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CECIL HURT: Better players, at least for LSU on Saturday, just too much to overcome

There is nothing more frustrating for a football team than having a monumental victory in its grasp, only to come away with a handful of hypotheticals.

That’s what the Alabama Crimson Tide brought away from Saturday’s game with LSU. A win that would have shaken the college football world slipped away and Alabama was left with the agonizing question — “what might have been?” — and the tantalizing hope — “what is going to be?”

On Saturday night, only the former question mattered. In spite of LSU’s clear-cut talent advantage — an edge that was most obviously profound on the LSU defensive front, but was apparent elsewhere as well — Alabama had chances. The Tide didn’t capitalize when it mattered, in those minutes when it enjoyed a 34-27 fourth-quarter lead and LSU was clearly on the ropes.

Alabama couldn’t retain possession and keep the clock moving with the lead. It couldn’t keep LSU from converting a decisive fourth-down play into a 32-yard touchdown pass to its best receiver (and most obvious target). It couldn’t hang onto the ball on the ensuing drive, fumbling away its own best chance to win at the end and simultaneously gift-wrapping LSU’s golden opportunity. In desperation time, the Tide couldn’t hang on to a final pass.

“Prime-time players make plays in the prime time of the game,” Tide coach Nick Saban observed. “We had the opportunity to do it and didn’t do it and they did. That’s the story of the game.”

The fact is, LSU had so many prime-time players that it was amazing that Alabama had a chance at all. The Tigers dominated the game at the line of scrimmage, but Alabama was able to hang around by generating some hidden yardage. There was yardage from penalties, many of the undisciplined variety by LSU. There was yardage from special teams, especially the return game. And there was occasionally yardage when Alabama would catch LSU in a weak moment and convert a big play.

But it wasn’t quite enough to overcome the fact that, down in and down out, LSU was putting bigger, stronger, faster athletes on the field. That’s not meant to be a back-handed putdown of the Tigers, by the way. Being the most talented team in the league isn’t a bad thing. As Saban said when he was asked the rather obvious question of whether he could attract such talent to Alabama, “That’s the idea, isn’t it?”

Still, Alabama has to wonder what might have been. What might have been if Matt Caddell’s 41-yard catch hadn’t been overturned on what appeared to be a very close replay call? What might have been if John Parker Wilson had thrown the ball away rather than fumbling under the pressure of the LSU blitz in the final two minutes? Could Alabama have managed, improbably, to steal a victory? It’s possible. Alabama might have schemed and fought its way to a stunning upset, riding good coaching and good effort into the winner’s circle.

Instead, talent crowded it out. LSU has lots of talent, especially on defense. Alabama was never able to handle LSU’s defensive front. Glenn Dorsey disrupted the Crimson Tide all evening.

”I said that in the headset during the game,” Saban told the press afterwards. “I said maybe we should try running away from No. 72, because we sure weren’t getting him blocked.”

The immediate result was that Alabama could never sustain a running game. And, as Saban explained, the consequences of that were grim.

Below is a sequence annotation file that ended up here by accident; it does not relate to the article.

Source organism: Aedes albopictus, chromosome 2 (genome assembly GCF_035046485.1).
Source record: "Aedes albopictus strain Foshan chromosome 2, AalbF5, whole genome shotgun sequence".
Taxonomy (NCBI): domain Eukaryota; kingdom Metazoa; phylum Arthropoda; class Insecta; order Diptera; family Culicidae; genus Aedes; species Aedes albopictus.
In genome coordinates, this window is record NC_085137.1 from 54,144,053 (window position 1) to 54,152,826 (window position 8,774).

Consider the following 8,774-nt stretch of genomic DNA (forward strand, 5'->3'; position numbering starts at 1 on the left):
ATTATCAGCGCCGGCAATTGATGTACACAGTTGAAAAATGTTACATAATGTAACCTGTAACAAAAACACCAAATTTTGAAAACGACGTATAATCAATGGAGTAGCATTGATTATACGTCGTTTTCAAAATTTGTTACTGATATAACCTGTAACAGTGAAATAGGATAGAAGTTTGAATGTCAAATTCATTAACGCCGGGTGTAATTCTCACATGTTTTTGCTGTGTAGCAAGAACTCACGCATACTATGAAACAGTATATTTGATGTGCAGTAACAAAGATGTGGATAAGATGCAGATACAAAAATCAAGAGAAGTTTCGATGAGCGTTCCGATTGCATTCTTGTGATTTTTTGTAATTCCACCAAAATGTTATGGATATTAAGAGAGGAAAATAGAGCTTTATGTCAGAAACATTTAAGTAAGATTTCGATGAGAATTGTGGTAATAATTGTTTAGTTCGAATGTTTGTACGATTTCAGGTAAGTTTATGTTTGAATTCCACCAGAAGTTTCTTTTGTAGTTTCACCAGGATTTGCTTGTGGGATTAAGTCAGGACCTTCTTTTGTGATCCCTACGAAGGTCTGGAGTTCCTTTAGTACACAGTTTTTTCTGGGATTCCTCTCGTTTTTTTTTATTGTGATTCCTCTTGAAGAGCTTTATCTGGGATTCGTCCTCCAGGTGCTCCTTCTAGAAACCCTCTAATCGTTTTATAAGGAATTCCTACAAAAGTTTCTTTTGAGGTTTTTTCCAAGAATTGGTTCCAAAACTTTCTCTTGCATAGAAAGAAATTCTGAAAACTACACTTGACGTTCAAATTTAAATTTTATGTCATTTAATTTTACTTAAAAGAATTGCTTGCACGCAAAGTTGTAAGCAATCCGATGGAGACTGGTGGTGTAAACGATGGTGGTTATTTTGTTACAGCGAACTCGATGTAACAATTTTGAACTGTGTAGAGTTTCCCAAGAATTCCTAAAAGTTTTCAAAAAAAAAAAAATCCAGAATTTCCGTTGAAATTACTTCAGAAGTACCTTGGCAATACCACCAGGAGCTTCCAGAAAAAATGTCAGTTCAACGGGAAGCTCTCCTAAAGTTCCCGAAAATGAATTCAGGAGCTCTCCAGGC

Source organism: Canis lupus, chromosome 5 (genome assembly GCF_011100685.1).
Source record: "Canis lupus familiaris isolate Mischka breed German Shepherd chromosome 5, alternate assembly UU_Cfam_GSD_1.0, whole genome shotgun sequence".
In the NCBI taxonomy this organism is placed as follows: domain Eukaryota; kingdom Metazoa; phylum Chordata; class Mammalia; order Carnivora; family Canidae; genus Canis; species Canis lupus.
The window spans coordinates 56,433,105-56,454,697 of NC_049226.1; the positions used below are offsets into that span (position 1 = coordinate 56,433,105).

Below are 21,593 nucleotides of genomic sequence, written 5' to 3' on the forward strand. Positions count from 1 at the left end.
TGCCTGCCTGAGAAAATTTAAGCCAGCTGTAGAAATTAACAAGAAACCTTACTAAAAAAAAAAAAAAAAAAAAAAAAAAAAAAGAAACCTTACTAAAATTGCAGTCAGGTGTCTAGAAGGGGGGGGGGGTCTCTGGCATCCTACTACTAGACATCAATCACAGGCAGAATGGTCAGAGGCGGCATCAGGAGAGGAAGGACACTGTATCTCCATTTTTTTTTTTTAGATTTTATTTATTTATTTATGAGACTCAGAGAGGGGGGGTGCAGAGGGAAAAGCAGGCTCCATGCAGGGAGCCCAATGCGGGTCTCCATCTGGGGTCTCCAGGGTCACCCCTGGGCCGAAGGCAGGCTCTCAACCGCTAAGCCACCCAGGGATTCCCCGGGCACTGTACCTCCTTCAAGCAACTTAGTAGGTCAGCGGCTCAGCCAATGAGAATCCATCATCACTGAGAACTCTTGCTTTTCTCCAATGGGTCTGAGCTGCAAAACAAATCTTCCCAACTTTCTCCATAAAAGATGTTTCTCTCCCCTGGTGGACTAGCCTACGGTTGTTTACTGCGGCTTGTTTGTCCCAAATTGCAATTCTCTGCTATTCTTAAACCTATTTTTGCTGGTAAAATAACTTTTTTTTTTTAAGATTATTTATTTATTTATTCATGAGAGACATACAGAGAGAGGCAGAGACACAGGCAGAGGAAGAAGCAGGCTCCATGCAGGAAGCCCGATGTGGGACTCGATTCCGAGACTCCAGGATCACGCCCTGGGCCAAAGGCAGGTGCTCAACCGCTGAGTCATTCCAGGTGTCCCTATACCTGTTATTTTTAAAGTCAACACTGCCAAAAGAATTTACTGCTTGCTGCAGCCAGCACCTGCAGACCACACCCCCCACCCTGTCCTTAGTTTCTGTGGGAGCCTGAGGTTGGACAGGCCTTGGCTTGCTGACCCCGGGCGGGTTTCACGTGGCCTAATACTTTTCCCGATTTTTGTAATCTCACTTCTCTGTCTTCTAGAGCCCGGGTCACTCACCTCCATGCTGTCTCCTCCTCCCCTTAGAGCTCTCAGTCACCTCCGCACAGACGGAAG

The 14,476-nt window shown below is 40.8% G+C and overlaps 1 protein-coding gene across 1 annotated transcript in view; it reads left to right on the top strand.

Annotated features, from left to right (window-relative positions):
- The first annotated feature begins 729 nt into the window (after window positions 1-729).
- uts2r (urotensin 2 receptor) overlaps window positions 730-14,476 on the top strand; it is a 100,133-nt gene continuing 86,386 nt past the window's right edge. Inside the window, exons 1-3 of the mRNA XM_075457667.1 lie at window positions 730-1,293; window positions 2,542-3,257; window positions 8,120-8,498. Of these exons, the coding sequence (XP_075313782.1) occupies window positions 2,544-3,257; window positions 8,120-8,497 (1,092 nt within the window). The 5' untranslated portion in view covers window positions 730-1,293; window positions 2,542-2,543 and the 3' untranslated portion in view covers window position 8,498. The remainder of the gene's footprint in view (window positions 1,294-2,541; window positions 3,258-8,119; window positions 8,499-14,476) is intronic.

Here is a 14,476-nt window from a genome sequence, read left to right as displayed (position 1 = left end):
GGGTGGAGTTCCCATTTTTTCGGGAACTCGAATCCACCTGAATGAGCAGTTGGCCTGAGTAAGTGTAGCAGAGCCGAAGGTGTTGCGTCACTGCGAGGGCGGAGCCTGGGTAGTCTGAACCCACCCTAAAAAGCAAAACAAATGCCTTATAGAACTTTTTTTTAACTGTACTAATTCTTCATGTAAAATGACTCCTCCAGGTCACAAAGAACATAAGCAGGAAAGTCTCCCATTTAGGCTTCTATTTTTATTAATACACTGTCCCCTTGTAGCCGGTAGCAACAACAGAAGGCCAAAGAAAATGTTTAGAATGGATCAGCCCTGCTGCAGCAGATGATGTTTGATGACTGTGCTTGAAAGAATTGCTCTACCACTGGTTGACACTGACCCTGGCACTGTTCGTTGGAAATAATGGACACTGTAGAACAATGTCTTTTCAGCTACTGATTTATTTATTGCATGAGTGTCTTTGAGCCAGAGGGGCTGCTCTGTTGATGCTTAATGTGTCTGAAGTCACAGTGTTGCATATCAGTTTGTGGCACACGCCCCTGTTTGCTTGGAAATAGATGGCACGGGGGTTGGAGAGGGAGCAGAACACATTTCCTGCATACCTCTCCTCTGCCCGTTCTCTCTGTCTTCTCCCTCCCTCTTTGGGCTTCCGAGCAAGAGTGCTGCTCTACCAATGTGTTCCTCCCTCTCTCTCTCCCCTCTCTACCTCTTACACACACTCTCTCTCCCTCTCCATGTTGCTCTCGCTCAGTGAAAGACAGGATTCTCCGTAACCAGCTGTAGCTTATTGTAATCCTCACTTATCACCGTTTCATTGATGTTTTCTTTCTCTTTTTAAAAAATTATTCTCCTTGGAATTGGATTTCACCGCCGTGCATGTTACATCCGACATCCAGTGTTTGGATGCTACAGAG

”When you can’t run the ball, you create a large amount of negative down-and-distance plays, second-and-9, second-and-11, third-and-10,” Saban said. “Those are now blitz pressure situations, and we can’t block it. We did take advantage a few times and make some plays, but they also sacked us seven times. And there were times when they were in split safeties, which meant that they didn’t have the box loaded — and we still couldn’t run. We’ve got to execute and we’ve got to do a better job of coaching to give the players a better chance.”

The other hypothetical that emerged from the game — “what will be?” — is small solace to Alabama in the short run. In the long run, Saban’s intention is to bring big, strong, dominant players to Alabama, just as he brought them to LSU. When he does so, losses like the one Alabama suffered on Saturday — and it was a loss, not a “moral victory” — will be far less frequent. But it hasn’t happened yet.

Until then, Alabama can only think of what “might have been” on Saturday night. It’s not what “should have been,” not against a team like LSU, now celebrating its fifth straight win at Alabama.

Part of the equation that led to the previous Tiger wins in their recent run of dominance — coaching — has been altered. But the end result also depends on players, and that hasn’t been altered yet.

Cecil Hurt is sports editor of The Tuscaloosa News. Reach him at cecil.hurt@tuscaloosanews.com or at 205-722-0225.
You know, I am usually a fan of Cecil, but that is indeed a bit too negative. It isnt the Pro's, so the players are going to miss some opportunities.

He didnt sound very appreciative of the fact it was obvious to see they were playing their hearts out against a team that overmatched them from a lot of angles.

I mean, man, guys are trying that hard for themselves, their fans, and their school, knowing full well that only a few of them will ever make it to the pro's, and are trying to live in the moment,

I just dont have the heart to criticize them, the system is still new, and we all know they don't have the players to fit the schemes yet(from a physical perspective).

That said, I will continue to be a fan of Cecil's, but I am really happy with what is, and what might be in the future.
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